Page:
The chupacabra doesn’t merely crave
our ungulates, our sanity, our dreams,
but questions what the beast within us needs.

Your goat would make a toothsome delicacy
for such a horrid animal whose wont
is preying on the animals we want
to milk or eat. The wind is moving air,
the air flutters the leaves, the leaves are swirling
in frenzied eddies, as a mega-wave 
of frightened tufted titmice vanishes
beyond the red horizon. It’s arrived
circling the chicken coop to misbehave.  
The chupacabra doesn’t merely crave

our souls like infamous Old Scratch, but hungers,
lusts for every sun and galaxy.
Greedy is not the word. No bird is singing.
No dog is barking. No one’s stepping out
into the world for fear of the chupacabra.
No bigger than a wolverine, it beams
while leaping at us, grinning at our pain,
mocking our squeals and yelps with its own crowing—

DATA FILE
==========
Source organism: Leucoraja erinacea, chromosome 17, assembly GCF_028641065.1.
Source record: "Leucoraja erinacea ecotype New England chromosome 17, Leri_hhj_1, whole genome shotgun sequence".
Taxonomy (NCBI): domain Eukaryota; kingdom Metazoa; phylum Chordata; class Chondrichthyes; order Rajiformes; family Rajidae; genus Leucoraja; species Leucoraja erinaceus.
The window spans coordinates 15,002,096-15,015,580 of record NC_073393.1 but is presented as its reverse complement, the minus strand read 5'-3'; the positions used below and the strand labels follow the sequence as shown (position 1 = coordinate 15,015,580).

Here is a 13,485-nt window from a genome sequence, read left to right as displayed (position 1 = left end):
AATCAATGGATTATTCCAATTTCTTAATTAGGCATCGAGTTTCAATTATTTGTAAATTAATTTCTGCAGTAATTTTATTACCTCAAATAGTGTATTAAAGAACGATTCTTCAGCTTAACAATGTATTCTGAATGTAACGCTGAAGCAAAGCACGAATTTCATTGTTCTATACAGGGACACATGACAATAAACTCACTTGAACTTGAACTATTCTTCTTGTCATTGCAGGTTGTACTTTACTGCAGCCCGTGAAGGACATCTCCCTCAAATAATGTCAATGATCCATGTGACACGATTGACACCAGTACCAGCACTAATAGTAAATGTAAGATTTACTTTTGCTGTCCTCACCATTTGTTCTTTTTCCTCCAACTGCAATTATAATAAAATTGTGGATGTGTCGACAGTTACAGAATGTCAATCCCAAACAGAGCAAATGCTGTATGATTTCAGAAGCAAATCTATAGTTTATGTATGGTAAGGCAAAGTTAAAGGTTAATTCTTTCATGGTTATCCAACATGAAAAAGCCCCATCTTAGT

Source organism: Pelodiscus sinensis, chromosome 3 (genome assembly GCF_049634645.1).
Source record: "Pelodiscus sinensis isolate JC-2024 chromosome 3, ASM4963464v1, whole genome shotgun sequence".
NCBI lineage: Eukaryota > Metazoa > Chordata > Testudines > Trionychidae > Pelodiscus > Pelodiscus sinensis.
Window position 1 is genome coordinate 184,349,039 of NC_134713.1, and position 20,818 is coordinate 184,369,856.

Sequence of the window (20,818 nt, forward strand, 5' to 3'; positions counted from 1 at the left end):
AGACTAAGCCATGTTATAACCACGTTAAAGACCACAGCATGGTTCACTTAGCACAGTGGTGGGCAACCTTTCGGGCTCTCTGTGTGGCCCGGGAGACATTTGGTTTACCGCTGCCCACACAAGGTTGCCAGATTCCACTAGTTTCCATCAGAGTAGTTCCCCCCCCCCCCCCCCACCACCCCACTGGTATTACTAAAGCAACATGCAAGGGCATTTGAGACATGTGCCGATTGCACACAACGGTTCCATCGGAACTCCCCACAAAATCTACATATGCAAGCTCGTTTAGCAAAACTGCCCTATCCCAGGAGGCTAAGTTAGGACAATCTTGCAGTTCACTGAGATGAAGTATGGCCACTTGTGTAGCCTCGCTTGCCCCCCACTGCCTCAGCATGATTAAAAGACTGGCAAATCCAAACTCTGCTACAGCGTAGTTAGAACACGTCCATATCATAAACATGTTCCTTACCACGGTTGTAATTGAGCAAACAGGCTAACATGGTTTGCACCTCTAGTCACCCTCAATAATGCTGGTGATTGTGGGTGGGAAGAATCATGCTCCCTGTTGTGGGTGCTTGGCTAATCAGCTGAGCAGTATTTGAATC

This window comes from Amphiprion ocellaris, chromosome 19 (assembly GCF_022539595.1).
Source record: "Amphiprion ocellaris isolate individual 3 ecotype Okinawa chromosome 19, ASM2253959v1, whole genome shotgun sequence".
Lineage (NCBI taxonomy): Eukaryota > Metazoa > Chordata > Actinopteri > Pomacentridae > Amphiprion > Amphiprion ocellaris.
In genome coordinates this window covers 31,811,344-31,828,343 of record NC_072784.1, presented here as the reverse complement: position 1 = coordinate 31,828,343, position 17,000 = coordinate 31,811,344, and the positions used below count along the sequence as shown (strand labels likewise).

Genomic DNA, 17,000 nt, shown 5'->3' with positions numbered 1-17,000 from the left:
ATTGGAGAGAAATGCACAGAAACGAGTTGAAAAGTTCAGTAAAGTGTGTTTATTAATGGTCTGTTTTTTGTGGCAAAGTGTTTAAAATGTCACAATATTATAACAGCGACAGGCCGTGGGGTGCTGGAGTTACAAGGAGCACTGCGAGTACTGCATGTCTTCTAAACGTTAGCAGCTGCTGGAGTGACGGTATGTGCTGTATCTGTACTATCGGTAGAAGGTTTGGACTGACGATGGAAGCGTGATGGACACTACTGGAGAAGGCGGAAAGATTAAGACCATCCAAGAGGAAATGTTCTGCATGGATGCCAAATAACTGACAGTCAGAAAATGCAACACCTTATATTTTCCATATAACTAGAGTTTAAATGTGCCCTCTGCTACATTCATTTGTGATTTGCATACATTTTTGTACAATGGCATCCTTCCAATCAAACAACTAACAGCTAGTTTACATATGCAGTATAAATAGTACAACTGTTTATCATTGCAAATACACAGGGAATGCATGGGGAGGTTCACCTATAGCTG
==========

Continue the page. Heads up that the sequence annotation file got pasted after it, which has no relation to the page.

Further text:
a cackling capping our most piercing screams.
Our ungulates, our sanity, our dreams

go topsy-turvy when the monster’s near.
Oftentimes the beast itself is spooked,
and when it spooks it spews sulphuric funk
from skin like hickory bark, while rows of spines
as sharp as blackberry brambles guard its back.
It doesn’t lack for gall, though, as it feeds 
by lancing the throats of luckless goats. Yet don’t
we feed upon the monster’s charm in turn?
“Don’t hate me for what I can’t help,” it pleads,
“but question what the beast within you needs.”